The website serves as an appendage and chronicle of the “Local History through The Camera Lens: Raleigh’s Own Century Film Studios” screening and exhibit (October-December 2015) that took place in the Hunt Library. Graduate students and advanced undergraduates in North Carolina State University Film Professor Dr. Devin Orgeron’s Seminar in Nonfiction Media (ENG 585 / Fall 2015) were assigned films from the Century Film Productions Motion Picture Films Collection housed at the State Archives of North Carolina. Students researched the films’ histories and established a context for understanding the studio’s owner/operator O.B. Garris’ work and the historical moment during which they were produced.

The creation of such a website enables the outstanding work of these dedicated students and instructors to have a meaningful life beyond the end of their class and the distribution of their grades.  Not only will the students have something to which they can direct the attention of future employers and/or graduate admissions personnel, all of us out in the world will have access to the wonderful body of research the students did.  The staff of the State Archives can direct our researchers to this site and there they will find a fabulous wealth of information about one of our heretofore hidden collections and they will have online access to digital excerpts of several of the films at their fingertips – all in one place!

Can the activities of this class serve as a model for others whose work with State Archives’ primary sources results in research of ongoing value and interest?  We think it can – and not just for college-level classes but for high school and maybe grade school classes! The use of primary source materials adds immeasurably to students’ understanding and enjoyment of history. Images or writings of real people help students make personal connections that they might not make when confronted solely with events and dates. Using primary documents in the classroom not only personalizes history; it also:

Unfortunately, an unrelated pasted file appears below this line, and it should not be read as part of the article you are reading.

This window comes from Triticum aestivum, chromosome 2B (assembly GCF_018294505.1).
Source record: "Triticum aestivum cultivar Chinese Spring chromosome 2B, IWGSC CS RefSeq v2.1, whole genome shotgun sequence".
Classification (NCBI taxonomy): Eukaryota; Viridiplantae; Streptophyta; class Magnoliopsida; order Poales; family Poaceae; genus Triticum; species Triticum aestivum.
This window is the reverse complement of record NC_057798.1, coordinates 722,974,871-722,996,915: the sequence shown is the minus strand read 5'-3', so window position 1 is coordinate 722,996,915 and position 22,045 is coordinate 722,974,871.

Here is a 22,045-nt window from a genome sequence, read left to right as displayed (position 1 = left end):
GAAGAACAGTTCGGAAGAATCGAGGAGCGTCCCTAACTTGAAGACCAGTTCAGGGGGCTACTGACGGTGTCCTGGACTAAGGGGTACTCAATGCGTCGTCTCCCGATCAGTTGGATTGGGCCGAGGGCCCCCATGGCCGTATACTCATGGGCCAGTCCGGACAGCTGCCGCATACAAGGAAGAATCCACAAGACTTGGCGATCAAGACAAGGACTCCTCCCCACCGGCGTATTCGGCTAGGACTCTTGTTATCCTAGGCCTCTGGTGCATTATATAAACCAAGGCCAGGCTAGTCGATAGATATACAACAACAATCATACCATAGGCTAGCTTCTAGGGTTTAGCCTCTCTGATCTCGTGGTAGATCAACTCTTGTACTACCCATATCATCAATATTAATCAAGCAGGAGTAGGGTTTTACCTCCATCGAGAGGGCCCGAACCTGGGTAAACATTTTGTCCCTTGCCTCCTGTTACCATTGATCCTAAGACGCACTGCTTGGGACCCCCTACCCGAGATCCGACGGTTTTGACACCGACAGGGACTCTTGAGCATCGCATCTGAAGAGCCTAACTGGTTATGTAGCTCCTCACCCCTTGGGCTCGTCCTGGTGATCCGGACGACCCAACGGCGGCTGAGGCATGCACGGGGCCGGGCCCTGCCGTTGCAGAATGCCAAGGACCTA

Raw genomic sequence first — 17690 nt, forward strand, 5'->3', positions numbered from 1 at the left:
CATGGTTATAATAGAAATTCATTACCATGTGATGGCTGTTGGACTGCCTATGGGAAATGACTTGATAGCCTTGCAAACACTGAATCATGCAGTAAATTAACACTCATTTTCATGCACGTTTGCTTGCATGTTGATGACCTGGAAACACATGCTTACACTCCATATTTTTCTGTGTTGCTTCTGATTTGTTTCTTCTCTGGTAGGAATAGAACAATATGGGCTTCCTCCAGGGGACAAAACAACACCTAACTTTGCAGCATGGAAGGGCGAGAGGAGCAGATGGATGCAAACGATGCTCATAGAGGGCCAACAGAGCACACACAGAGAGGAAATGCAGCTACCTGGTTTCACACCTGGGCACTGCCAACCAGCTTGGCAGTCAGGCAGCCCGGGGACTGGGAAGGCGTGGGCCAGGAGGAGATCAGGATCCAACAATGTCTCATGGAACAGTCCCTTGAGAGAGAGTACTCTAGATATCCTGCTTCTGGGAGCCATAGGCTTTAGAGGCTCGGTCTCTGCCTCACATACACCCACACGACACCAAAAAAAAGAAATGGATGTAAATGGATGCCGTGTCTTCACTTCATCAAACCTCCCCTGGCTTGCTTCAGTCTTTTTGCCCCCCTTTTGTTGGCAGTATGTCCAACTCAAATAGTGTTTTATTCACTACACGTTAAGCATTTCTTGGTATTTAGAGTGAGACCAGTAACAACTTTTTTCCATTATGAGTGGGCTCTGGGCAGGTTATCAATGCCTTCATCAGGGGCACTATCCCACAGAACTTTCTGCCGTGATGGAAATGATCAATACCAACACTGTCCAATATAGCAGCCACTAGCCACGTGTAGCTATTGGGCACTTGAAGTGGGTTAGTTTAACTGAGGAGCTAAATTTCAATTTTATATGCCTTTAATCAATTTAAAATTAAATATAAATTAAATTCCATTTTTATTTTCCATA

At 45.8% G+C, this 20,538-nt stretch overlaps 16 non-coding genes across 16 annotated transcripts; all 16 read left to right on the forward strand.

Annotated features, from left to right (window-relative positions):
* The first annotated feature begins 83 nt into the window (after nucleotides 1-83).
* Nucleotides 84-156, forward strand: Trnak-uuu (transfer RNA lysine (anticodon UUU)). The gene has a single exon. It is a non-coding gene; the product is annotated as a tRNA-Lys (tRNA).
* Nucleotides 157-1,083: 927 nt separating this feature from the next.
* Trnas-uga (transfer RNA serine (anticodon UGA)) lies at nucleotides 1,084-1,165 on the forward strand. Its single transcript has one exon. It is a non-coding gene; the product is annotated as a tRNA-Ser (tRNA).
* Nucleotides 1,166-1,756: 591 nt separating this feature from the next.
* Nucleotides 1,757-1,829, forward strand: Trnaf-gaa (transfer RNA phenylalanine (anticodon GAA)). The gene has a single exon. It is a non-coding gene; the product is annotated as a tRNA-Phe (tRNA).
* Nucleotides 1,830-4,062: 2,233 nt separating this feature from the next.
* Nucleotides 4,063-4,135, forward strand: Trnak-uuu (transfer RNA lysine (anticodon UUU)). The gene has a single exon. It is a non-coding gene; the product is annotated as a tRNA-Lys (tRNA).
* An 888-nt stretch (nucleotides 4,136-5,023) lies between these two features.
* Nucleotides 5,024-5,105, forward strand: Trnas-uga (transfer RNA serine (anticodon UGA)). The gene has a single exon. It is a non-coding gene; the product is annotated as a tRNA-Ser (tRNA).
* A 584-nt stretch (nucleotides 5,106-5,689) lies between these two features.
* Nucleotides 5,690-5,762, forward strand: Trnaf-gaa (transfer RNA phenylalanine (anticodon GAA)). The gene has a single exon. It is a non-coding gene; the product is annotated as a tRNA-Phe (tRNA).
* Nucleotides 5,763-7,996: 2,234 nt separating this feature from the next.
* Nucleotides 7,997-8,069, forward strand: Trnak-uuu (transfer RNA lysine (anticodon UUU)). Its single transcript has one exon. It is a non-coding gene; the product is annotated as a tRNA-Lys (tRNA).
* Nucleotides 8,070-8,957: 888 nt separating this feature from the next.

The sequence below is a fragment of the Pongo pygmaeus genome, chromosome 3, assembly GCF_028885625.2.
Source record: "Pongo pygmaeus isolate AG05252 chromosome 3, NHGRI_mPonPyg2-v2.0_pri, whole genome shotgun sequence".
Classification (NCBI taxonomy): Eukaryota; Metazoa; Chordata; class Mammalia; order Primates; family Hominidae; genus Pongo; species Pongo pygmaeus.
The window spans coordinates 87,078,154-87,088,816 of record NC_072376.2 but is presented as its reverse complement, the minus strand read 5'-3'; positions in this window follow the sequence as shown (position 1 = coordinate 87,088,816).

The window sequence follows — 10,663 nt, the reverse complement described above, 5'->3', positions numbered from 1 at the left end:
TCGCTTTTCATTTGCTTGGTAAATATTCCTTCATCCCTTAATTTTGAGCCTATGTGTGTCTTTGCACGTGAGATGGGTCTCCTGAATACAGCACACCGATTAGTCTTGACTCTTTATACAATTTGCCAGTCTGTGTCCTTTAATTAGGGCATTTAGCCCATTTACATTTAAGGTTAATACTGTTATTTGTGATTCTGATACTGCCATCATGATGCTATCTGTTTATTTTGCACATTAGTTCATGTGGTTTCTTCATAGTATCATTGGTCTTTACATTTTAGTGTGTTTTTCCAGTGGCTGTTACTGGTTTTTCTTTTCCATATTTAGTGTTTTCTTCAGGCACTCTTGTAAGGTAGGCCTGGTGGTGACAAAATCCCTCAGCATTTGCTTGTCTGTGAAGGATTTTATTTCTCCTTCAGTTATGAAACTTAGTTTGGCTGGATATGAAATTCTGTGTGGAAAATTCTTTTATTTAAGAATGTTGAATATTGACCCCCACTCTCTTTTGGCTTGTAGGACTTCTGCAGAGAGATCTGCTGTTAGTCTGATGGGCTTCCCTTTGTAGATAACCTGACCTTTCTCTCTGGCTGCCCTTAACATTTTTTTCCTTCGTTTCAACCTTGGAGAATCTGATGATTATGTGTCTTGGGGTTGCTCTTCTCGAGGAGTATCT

• Encourages students to ask questions;
  • Allows students to acknowledge a variety of points of view;
  • Establishes historical context;
  • Allows students to see cause and effect;
  • Encourages students to identify bias;
  • Allows students to understand change over time;
  • Encourages students to investigate evidence;
  • Allows students to reflect on how the past illuminates the present;
  • Allows students to determine validity and reliability of sources;
  • Promotes the importance of checking multiple sources;
  • Encourages students to consider the importance of information not found in the document;
  • Allows teachers to supplement text or use document alone;
  • Illuminates locations where significant events took place.

Projects similar to that of Dr. Orgeron’s class could take several forms. Students might be assigned letters, or even last wills and testaments, and research into each writer’s life. What do the works tell about their creators? What are the similarities and differences in the works? A project with photographs could involve those from different parts of the state, or the same area but from different time periods, with student analysis of them. A collection of photos of the town in which the school is located might be of great interest to students. Each student, or group, could take a different era and discuss the new businesses or infrastructures of the town. How does the technology change over time? When all projects are assembled together, the class could produce a photographic history of the community.

Numerous types of primary sources are available at the State Archives and online in the North Carolina Digital Collections, Internet Archive, Flickr, and YouTube.  On the State Archives website, there is a tab for educators that leads to some of the educational materials provided and another link to the online collections. At the Archives, along with government documents, such as last wills and testaments and court documents, there are private manuscript collections, photographic negatives, motion pictures, audio recordings, including oral interviews, posters and maps. The National Archives has analysis sheets for specific types of primary documents available on their website, www.nara.gov. The following questions may help teachers and students judge the quality of primary sources and the types of skills that may be enhanced by their use in the classroom: